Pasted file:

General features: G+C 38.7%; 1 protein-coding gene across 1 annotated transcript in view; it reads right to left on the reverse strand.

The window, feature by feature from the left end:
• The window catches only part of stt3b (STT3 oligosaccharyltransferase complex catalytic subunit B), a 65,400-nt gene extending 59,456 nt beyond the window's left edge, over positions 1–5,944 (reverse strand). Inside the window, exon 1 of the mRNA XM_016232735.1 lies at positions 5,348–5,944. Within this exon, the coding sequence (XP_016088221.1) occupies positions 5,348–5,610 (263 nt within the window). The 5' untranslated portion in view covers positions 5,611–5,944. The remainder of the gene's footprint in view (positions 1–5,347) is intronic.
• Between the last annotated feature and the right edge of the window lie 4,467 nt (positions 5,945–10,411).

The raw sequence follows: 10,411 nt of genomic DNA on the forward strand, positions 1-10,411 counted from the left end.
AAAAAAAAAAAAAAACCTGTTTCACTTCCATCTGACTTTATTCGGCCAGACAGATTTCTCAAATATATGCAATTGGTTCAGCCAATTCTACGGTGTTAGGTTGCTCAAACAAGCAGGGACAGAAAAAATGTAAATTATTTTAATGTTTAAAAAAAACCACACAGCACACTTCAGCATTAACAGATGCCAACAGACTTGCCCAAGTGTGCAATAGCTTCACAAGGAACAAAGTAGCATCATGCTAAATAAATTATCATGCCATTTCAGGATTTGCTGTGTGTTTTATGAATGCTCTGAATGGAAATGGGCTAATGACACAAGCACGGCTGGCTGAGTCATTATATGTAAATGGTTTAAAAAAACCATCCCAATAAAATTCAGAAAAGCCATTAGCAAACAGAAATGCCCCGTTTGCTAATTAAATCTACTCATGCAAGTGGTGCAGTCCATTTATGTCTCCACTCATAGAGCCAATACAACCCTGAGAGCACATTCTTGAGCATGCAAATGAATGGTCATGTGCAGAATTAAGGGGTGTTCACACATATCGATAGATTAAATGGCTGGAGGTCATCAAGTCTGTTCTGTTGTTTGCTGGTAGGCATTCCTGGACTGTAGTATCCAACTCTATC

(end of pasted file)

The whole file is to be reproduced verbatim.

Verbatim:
General features: G+C 38.7%; 1 protein-coding gene across 1 annotated transcript in view; it reads right to left on the reverse strand.

The window, feature by feature from the left end:
• The window catches only part of stt3b (STT3 oligosaccharyltransferase complex catalytic subunit B), a 65,400-nt gene extending 59,456 nt beyond the window's left edge, over positions 1–5,944 (reverse strand). Inside the window, exon 1 of the mRNA XM_016232735.1 lies at positions 5,348–5,944. Within this exon, the coding sequence (XP_016088221.1) occupies positions 5,348–5,610 (263 nt within the window). The 5' untranslated portion in view covers positions 5,611–5,944. The remainder of the gene's footprint in view (positions 1–5,347) is intronic.
• Between the last annotated feature and the right edge of the window lie 4,467 nt (positions 5,945–10,411).

The raw sequence follows: 10,411 nt of genomic DNA on the forward strand, positions 1-10,411 counted from the left end.
AAAAAAAAAAAAAAACCTGTTTCACTTCCATCTGACTTTATTCGGCCAGACAGATTTCTCAAATATATGCAATTGGTTCAGCCAATTCTACGGTGTTAGGTTGCTCAAACAAGCAGGGACAGAAAAAATGTAAATTATTTTAATGTTTAAAAAAAACCACACAGCACACTTCAGCATTAACAGATGCCAACAGACTTGCCCAAGTGTGCAATAGCTTCACAAGGAACAAAGTAGCATCATGCTAAATAAATTATCATGCCATTTCAGGATTTGCTGTGTGTTTTATGAATGCTCTGAATGGAAATGGGCTAATGACACAAGCACGGCTGGCTGAGTCATTATATGTAAATGGTTTAAAAAAACCATCCCAATAAAATTCAGAAAAGCCATTAGCAAACAGAAATGCCCCGTTTGCTAATTAAATCTACTCATGCAAGTGGTGCAGTCCATTTATGTCTCCACTCATAGAGCCAATACAACCCTGAGAGCACATTCTTGAGCATGCAAATGAATGGTCATGTGCAGAATTAAGGGGTGTTCACACATATCGATAGATTAAATGGCTGGAGGTCATCAAGTCTGTTCTGTTGTTTGCTGGTAGGCATTCCTGGACTGTAGTATCCAACTCTATC